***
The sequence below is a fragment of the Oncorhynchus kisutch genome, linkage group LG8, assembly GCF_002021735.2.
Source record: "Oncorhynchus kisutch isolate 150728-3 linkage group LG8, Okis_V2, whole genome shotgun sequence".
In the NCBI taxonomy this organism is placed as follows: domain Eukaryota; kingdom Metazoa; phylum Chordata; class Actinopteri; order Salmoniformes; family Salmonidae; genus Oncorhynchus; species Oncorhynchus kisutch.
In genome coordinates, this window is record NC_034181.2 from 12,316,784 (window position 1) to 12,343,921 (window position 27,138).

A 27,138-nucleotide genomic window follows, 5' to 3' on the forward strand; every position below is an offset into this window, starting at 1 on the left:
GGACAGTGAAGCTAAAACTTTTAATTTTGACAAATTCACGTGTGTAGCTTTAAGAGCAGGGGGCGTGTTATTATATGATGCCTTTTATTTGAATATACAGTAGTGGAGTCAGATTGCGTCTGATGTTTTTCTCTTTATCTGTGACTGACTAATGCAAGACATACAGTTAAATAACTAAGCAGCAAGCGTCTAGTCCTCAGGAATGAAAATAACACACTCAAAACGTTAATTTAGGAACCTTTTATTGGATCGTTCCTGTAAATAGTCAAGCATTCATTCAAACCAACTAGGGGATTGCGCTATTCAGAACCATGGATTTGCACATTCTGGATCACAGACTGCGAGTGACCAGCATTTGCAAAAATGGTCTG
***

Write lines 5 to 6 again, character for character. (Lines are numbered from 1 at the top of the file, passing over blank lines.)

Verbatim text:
A 27,138-nucleotide genomic window follows, 5' to 3' on the forward strand; every position below is an offset into this window, starting at 1 on the left:
GGACAGTGAAGCTAAAACTTTTAATTTTGACAAATTCACGTGTGTAGCTTTAAGAGCAGGGGGCGTGTTATTATATGATGCCTTTTATTTGAATATACAGTAGTGGAGTCAGATTGCGTCTGATGTTTTTCTCTTTATCTGTGACTGACTAATGCAAGACATACAGTTAAATAACTAAGCAGCAAGCGTCTAGTCCTCAGGAATGAAAATAACACACTCAAAACGTTAATTTAGGAACCTTTTATTGGATCGTTCCTGTAAATAGTCAAGCATTCATTCAAACCAACTAGGGGATTGCGCTATTCAGAACCATGGATTTGCACATTCTGGATCACAGACTGCGAGTGACCAGCATTTGCAAAAATGGTCTG